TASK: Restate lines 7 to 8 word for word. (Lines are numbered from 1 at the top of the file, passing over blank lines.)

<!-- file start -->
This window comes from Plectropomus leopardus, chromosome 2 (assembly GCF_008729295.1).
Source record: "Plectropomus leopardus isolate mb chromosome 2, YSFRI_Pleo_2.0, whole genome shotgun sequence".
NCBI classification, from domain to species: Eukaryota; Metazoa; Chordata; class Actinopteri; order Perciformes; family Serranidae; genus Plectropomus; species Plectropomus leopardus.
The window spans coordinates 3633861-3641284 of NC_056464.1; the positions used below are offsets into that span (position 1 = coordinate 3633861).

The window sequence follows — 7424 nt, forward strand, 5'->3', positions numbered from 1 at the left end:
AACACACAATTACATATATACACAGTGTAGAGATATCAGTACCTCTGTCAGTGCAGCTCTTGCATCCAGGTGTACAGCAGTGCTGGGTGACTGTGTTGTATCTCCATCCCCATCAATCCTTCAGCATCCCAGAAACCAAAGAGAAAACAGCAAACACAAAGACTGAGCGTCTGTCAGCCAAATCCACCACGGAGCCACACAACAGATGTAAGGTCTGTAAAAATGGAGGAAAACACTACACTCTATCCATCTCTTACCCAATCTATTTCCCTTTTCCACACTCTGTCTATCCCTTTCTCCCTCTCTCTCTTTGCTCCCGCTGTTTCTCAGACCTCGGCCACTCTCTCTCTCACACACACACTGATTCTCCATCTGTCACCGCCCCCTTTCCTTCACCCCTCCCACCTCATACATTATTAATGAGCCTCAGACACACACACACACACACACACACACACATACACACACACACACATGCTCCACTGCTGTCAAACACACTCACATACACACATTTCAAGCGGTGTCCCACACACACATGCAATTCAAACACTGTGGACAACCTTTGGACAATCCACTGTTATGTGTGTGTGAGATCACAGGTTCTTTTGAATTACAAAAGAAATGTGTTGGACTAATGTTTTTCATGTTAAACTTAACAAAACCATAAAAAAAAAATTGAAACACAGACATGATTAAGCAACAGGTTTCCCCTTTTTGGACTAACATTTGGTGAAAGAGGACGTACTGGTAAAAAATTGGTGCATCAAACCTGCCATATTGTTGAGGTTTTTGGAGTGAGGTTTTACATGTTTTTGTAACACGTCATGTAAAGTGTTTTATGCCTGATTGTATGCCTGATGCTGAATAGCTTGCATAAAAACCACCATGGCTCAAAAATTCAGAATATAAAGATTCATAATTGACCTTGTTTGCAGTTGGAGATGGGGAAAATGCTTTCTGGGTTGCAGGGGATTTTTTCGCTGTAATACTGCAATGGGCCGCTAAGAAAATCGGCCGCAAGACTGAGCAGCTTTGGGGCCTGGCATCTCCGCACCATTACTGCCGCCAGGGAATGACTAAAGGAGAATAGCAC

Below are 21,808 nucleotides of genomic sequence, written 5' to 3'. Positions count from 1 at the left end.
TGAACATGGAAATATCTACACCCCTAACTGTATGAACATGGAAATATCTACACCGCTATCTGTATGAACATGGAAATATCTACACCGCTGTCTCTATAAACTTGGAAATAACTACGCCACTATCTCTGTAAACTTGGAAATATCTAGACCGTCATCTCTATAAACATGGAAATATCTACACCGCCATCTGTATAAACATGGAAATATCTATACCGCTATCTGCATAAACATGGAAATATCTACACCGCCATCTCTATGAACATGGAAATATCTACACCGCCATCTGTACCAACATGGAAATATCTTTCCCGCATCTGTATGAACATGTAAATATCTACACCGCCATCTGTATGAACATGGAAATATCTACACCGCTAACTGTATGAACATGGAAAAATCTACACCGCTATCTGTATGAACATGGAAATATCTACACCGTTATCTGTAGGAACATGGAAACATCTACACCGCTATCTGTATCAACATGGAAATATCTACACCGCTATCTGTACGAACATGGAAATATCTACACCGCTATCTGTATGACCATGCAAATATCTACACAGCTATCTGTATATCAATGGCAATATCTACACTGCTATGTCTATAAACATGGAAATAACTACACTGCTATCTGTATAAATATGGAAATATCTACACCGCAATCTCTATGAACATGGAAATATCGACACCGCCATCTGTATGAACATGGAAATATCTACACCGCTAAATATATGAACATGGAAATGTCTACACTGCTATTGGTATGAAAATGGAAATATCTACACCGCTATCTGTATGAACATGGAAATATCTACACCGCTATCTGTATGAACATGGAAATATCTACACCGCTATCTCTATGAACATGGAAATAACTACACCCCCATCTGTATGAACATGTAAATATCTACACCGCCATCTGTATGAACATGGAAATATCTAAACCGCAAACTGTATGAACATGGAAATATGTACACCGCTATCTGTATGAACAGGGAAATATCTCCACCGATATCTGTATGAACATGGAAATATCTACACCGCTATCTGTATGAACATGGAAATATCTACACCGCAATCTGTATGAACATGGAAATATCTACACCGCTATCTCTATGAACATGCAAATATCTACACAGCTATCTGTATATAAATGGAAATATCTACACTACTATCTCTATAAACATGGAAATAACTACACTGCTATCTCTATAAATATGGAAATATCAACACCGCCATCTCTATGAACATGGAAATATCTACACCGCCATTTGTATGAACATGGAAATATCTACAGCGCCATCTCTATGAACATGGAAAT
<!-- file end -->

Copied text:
Below are 21,808 nucleotides of genomic sequence, written 5' to 3'. Positions count from 1 at the left end.
TGAACATGGAAATATCTACACCCCTAACTGTATGAACATGGAAATATCTACACCGCTATCTGTATGAACATGGAAATATCTACACCGCTGTCTCTATAAACTTGGAAATAACTACGCCACTATCTCTGTAAACTTGGAAATATCTAGACCGTCATCTCTATAAACATGGAAATATCTACACCGCCATCTGTATAAACATGGAAATATCTATACCGCTATCTGCATAAACATGGAAATATCTACACCGCCATCTCTATGAACATGGAAATATCTACACCGCCATCTGTACCAACATGGAAATATCTTTCCCGCATCTGTATGAACATGTAAATATCTACACCGCCATCTGTATGAACATGGAAATATCTACACCGCTAACTGTATGAACATGGAAAAATCTACACCGCTATCTGTATGAACATGGAAATATCTACACCGTTATCTGTAGGAACATGGAAACATCTACACCGCTATCTGTATCAACATGGAAATATCTACACCGCTATCTGTACGAACATGGAAATATCTACACCGCTATCTGTATGACCATGCAAATATCTACACAGCTATCTGTATATCAATGGCAATATCTACACTGCTATGTCTATAAACATGGAAATAACTACACTGCTATCTGTATAAATATGGAAATATCTACACCGCAATCTCTATGAACATGGAAATATCGACACCGCCATCTGTATGAACATGGAAATATCTACACCGCTAAATATATGAACATGGAAATGTCTACACTGCTATTGGTATGAAAATGGAAATATCTACACCGCTATCTGTATGAACATGGAAATATCTACACCGCTATCTGTATGAACATGGAAATATCTACACCGCTATCTCTATGAACATGGAAATAACTACACCCCCATCTGTATGAACATGTAAATATCTACACCGCCATCTGTATGAACATGGAAATATCTAAACCGCAAACTGTATGAACATGGAAATATGTACACCGCTATCTGTATGAACAGGGAAATATCTCCACCGATATCTGTATGAACATGGAAATATCTACACCGCTATCTGTATGAACATGGAAATATCTACACCGCAATCTGTATGAACATGGAAATATCTACACCGCTATCTCTATGAACATGCAAATATCTACACAGCTATCTGTATATAAATGGAAATATCTACACTACTATCTCTATAAACATGGAAATAACTACACTGCTATCTCTATAAATATGGAAATATCAACACCGCCATCTCTATGAACATGGAAATATCTACACCGCCATTTGTATGAACATGGAAATATCTACAGCGCCATCTCTATGAACATGGAAAT